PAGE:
TV Review: “Conviction” – Interesting But Repetitive

Written by Caitlin Cooper November 29, 2016

Conviction

When I first saw the trailer for Conviction I was intrigued. Sure, there are enough crime shows to last a lifetime. But I can’t recall one whose main character was a woman trying to redeem herself by helping free people who have been wrongly conviction of crimes. And, of course, there was the promise of a female character who isn’t one to hold back, who tells people off without hesitation. We could use a show with a female lead that’s not reduced to being this imperfect being but someone who struggles and fights. Someone who ultimately does what’s right, even if she pisses off a few people along the way. Unfortunately, sometimes Conviction tries a bit too hard, and it’s already resorted to some repetition.

In Conviction, the troubled former First Daughter and lawyer Hayes Morrison (Hayley Atwell) is given a chance to avoid drug charges by leading the new CIU team, a team whose job it is to go over old cases and ascertain whether the person convicted as guilty did in fact commit the crime. Along the way, she has to prove herself to her new colleagues, and decide if her life as a wild child is really what she wants. In this redemption story, the answer is never obvious and Hayes and her team of scarred but intelligent people work together to make sure justice is served.

“You’re looking for forgiveness.”

What I like about Conviction is that it challenges the common crime drama formula. We don’t have a cast of characters who are all on the moral high ground, they’ve all got their damage and scars that they must face thanks to their new jobs in the CIU. Hayes is blunt, abrasive, and makes mistakes. But she’s also determined, and wants to help people. Each of her new co-workers have their own backstories whether they be addictions, crimes, or wrongfully convicting people. It’s a good recipe for a redemption tale. Bit by bit, with each case Hayes works on, she redeems herself with her new colleagues and her brother. The public loves her until they find out about the skeletons in her closet, but I’m sure she’ll win them over again, especially as she takes on controversial and significant cases. One episode features the Black Lives Matters movement, and while I’m not sure the writing does it justice, the fact that it attempted it at all is a memorable point in the series.

However, while the cases are interesting and often relevant, the show is overall hindered by its reliance on a formula even as early in as the first two episodes. I’d like to see them stray from that formula to keep the show fresh, and it seems like the latest episodes are attempting to do just that. I also think that some of the one-liners miss the mark and sound rather off-putting and flat. I get that Hayes is meant to be this gritty, speak-her-mind character but some things she says are just awkward and odd.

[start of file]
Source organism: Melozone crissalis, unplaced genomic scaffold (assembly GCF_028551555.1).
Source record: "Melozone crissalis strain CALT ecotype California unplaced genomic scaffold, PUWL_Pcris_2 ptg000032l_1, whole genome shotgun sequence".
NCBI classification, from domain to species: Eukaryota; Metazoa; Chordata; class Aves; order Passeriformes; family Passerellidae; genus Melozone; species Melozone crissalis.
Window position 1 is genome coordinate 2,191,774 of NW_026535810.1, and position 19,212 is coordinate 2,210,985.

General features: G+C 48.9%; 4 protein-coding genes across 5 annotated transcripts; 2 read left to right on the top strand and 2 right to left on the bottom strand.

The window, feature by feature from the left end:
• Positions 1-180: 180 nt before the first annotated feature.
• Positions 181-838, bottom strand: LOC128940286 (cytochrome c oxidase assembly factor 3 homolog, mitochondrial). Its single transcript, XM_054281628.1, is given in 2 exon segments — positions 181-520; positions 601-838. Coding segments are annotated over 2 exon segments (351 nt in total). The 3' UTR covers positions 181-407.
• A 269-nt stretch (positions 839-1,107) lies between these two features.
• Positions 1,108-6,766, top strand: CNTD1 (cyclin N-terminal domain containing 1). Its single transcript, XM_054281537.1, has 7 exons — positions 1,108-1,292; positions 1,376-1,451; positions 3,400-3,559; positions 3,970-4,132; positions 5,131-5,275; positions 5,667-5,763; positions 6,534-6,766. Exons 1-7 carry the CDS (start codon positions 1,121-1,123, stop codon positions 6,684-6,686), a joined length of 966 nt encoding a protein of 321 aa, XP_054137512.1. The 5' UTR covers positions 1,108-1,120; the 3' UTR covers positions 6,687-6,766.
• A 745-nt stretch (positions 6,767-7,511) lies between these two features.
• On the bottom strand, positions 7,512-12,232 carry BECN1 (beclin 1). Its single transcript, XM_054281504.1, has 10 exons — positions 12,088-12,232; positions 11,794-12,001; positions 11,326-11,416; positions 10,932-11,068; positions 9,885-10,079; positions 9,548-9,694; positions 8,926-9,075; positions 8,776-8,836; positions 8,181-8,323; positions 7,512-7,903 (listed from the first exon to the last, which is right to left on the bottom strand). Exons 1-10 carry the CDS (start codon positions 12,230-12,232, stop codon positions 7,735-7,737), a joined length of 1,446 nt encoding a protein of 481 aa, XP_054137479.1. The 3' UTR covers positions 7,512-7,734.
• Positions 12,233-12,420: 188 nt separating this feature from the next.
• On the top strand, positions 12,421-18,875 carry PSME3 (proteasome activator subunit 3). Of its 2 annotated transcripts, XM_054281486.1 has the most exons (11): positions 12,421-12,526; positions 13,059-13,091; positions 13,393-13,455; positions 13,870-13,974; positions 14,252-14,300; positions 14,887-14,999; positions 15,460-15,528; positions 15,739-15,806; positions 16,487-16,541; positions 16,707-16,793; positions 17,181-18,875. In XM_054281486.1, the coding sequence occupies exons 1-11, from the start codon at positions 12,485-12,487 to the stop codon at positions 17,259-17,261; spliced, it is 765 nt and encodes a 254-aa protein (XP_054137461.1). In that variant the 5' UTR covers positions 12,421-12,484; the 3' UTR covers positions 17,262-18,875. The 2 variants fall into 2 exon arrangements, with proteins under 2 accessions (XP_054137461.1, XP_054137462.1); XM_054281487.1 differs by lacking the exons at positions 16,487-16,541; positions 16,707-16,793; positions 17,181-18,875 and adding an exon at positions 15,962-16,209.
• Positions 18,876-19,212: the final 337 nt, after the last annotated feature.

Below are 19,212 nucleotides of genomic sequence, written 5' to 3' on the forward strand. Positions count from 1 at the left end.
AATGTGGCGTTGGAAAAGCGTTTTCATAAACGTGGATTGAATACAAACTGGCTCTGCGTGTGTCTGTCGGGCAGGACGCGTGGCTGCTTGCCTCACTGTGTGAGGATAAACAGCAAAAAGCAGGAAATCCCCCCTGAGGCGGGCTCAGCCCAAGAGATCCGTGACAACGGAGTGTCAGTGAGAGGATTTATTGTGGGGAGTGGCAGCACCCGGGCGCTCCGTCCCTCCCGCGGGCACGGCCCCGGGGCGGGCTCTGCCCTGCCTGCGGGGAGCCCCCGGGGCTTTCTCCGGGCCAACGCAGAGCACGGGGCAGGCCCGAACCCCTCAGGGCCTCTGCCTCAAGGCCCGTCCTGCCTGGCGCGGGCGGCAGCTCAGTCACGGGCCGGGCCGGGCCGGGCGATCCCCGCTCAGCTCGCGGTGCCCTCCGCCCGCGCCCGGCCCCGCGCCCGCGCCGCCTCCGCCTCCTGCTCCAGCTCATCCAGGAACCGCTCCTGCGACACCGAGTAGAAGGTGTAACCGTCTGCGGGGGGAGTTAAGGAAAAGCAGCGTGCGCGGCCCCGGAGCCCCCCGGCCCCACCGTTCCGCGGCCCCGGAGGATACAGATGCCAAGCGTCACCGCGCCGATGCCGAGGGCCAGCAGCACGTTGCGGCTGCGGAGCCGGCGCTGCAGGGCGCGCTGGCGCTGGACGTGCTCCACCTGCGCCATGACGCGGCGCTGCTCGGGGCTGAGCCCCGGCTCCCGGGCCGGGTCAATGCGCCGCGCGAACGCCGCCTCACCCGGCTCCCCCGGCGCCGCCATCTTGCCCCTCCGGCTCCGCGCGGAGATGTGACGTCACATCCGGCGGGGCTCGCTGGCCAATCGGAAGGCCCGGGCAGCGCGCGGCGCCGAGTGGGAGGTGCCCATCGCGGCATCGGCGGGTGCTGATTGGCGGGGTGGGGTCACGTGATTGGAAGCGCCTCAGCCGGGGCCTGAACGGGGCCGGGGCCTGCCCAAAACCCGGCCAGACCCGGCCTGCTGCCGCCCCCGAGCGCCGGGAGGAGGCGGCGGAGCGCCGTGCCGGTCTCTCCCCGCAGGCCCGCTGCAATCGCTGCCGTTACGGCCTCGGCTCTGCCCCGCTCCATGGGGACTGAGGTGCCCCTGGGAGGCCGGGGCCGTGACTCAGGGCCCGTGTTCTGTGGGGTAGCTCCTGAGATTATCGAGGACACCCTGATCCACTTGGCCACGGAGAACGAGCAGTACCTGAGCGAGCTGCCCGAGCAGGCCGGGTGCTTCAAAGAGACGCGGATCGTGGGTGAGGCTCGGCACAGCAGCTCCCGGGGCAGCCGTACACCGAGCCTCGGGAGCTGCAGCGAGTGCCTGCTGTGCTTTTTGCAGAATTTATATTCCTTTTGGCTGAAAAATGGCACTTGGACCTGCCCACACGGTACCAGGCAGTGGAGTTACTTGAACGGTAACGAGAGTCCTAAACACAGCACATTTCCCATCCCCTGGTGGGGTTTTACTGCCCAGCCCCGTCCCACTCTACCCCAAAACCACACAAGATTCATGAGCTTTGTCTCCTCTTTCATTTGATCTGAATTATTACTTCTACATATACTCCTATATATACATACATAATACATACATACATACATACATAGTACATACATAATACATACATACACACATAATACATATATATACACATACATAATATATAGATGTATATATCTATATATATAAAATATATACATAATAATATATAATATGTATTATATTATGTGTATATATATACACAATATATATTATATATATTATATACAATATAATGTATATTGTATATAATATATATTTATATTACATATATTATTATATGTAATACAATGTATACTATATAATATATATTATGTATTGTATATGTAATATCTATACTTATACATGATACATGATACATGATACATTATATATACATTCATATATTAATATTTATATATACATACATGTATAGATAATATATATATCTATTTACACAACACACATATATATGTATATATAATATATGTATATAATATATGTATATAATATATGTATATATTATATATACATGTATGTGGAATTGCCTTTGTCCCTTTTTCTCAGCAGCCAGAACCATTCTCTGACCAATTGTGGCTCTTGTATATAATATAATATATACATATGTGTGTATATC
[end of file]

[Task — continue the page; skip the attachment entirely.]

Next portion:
Conviction

Of course, any drama needs a talented cast. And that’s mostly the case with Conviction. We’ve previously seen Atwell on Agent Carter, and while Hayes is decidedly more harsh and blunt she plays the character with ease and finesse even when spouting some awkward dialogue. Her emotions never seem forced. Shawn Ashmore as Sam Spencer is one of the highlights of the show; he slips into every role easily and makes the over-achieving and no-nonsense character sympathetic. Merrin Dungey as Maxine Bohen is another good actor on the cast. She delivers the right balance of hard former cop determined to help people, and a woman who struggles with her own demons. Emily Kinney sometimes struggles with the jarring dialogue, and it shows. Manny Montana as Frankie often doesn’t have much emotional range, but his character stands out.

“Someone needs to police the police.”

Sure, new crime dramas pop up all the time. But Conviction attempts to step outside the box a little with characters that come with scars and backstories that make them multifaceted. The cases they take on are varied and interesting, and the writing is compelling despite some awkward dialogue. However, the writers do often rely on an episode formula which made the Conviction seem pretty repetitive early on. Luckily, it seems like it might be trying to break away from that formula. And with a good cast to boot, Conviction has a lot going for it. If you’re looking for an interesting take on crime dramas, Conviction is a must-watch.

My Rating: 7.5/10

Conviction

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About Caitlin Cooper

Caitlin Cooper

Caitlin is an avid watcher of movies and television shows so she decided to use her passion to write about them. She has a B.A. in English Language and Literature with a Minor in Creative Writing.

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